The editorial was quickly picked up by national news organizations with headlines varying from “Studies say multivitamins don’t prevent disease” to “Research shows multivitamins provide some benefits.” Practitioners from the Penny George Institute for Health and Healing regularly recommend supplements to their patients and wanted to weigh in on the issue.

Two practitioners offered their opinions:

Bell_Debra_2013Debra Bell, MD, offers an integrative medicine, or holistic approach, to women’s health, fibromyalgia, fatigue, allergies, chronic disease and nutrition.

Bell questioned whether the original editorial really reflected the studies. Each study report cautioned against broad conclusions, while the editorial ended by stating the case was closed and that multivitamins should not be used for chronic disease prevention.

Bell says: “I believe it is the summary of the editorial that generated the media buzz. This final sentence is a reflection of an important issue – the frustration of the medical community with the multi-billion dollar dietary supplement industry.  The large majority of supplements are poorly manufactured with the primary intent of generating revenue.  This irresponsible behavior undermines the dedicated work of professionals researching and developing good quality supplements.”

She added, “The various articles ignore that there is a respected group of professionals in Integrative Medicine who apply the large database of evidence demonstrating the efficacy of many natural supplements and vitamins.  Most Integrative Medicine specialists would agree that the best way to obtain nutrients is from diet, but sometimes multivitamins or supplements are necessary or helpful.”

Blair_JenniferJennifer Blair, LAc, MaOM, is an integrative, holistic provider with clinical specialties in acupuncture, Chinese herbal medicine, dietary therapy and integrative health coaching. She is a licensed acupuncturist with a master’s degree in Oriental Medicine.

Blair agrees with Bell that the presence of poor quality supplements in the marketplace degrades a valuable asset to the health and well-being of patients.  “Appropriate nutritional supplementation, individualized to a patient’s unique needs and provided by companies who focus on quality, safety, efficacy and optimal absorption can benefit health and address nutritional deficiencies that contribute to diseased states and inhibit the body’s natural regenerative abilities. We miss the whole picture when we allow media sound bites to guide our beliefs and decisions.”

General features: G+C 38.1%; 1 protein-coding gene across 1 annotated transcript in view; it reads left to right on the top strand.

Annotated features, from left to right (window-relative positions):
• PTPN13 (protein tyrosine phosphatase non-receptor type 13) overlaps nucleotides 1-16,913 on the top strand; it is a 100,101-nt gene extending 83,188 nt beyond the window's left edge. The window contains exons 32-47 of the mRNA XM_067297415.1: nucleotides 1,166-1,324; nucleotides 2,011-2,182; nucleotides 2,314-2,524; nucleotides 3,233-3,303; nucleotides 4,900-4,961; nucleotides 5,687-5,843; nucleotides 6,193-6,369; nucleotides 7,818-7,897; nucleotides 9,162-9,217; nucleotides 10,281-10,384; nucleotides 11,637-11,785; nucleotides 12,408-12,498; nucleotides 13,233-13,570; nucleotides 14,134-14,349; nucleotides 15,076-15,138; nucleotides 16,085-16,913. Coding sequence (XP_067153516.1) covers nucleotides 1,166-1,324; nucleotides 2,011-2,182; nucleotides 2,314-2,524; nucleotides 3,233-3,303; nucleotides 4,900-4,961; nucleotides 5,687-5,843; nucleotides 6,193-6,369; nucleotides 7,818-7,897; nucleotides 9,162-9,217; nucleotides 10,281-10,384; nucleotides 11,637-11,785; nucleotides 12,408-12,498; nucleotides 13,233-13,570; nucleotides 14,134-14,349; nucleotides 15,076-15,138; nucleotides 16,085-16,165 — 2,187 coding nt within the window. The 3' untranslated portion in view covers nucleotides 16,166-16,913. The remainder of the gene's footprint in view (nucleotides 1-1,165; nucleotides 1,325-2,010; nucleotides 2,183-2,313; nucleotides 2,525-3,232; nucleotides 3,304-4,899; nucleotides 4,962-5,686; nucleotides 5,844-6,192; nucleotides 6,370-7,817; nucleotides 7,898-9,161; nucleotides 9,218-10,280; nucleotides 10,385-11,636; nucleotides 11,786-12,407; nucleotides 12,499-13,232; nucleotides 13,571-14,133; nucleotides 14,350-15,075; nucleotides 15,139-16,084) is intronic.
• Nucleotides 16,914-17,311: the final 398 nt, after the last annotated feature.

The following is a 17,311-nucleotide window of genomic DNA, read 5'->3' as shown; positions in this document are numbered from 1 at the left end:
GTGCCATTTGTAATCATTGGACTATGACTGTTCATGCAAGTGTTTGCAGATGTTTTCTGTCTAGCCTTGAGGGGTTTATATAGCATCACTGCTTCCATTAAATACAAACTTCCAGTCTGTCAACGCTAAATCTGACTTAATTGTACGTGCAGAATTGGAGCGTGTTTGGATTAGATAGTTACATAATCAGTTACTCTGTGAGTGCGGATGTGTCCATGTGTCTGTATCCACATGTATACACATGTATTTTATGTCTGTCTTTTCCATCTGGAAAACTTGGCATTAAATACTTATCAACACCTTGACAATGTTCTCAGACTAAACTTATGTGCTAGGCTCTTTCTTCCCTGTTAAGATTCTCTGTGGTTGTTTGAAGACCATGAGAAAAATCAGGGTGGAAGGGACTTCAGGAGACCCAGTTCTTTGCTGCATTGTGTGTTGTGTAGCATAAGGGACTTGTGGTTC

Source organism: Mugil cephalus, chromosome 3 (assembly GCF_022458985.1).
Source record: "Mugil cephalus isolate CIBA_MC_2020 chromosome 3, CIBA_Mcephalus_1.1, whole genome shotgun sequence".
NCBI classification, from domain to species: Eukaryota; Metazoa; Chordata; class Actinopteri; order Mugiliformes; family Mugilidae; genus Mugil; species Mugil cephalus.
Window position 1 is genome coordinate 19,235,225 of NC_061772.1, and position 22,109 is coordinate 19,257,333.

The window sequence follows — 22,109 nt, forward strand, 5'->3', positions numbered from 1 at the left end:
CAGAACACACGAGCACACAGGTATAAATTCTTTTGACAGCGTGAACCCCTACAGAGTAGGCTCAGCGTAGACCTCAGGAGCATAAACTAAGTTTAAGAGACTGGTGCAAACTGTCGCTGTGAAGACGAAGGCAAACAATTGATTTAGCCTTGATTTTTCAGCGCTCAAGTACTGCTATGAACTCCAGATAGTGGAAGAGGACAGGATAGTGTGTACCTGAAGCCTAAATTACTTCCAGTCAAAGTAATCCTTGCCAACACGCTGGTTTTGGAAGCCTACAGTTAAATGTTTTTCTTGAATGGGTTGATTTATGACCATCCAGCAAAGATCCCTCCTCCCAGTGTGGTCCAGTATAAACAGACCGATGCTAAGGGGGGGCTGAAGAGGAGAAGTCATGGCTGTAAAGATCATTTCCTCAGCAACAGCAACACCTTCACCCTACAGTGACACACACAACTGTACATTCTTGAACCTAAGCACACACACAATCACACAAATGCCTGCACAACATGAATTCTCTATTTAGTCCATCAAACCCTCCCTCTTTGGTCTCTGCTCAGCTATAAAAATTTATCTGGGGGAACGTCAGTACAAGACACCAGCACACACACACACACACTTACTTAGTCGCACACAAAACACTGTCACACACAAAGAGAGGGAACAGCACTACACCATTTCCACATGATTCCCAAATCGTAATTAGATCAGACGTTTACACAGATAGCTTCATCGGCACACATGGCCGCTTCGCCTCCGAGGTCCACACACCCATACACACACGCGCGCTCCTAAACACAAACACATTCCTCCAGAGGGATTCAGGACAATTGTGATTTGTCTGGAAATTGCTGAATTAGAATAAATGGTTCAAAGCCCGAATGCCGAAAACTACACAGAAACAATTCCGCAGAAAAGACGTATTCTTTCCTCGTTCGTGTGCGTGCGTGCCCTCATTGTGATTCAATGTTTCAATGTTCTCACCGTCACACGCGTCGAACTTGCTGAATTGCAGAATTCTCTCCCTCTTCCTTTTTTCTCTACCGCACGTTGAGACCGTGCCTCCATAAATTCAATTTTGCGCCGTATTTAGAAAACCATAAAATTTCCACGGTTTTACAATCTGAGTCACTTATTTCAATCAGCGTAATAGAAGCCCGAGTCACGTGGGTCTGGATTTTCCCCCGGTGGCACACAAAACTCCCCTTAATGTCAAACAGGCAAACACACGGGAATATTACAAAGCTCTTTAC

Additionally, Blair points out that multiple factors contribute to sub-optimal nutrition that may lead to the need for quality supplements.  These may include some industrialized agriculture practices, poor soil quality and over-processed foods. “Combine these factors with inhibited digestive function due to inflammation or an imbalance of intestinal flora, and it can be difficult to absorb the proper nutrition from food alone,” she said.

Debra Bell, MD, and Jennifer Blair, LAc, MaOM, see patients at the Penny George Institute for Health and Healing – Abbott Northwestern outpatient clinic.


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Getting to know gluten – what’s up with this new food issue?

Gluten is a hot topic. If you’ve been wondering what all the buzz is about, consider attending “Getting to Know Gluten – What’s Up with this New Food Issue” at Kowalski’s Woodbury Market from 6:30-8 p.m. on Tuesday, Nov. 19, 2013.

This class will feature Greg Plotnikoff, MD, integrative medicine physician with the Penny George Institute for Health and Healing, and Sue Moores, Kowalski’s Nutritionist. They will discuss celiac disease versus non-celiac gluten sensitivity, the pros and cons of testing and elimination diets, and ideas for delicious gluten-free eating.

Register here.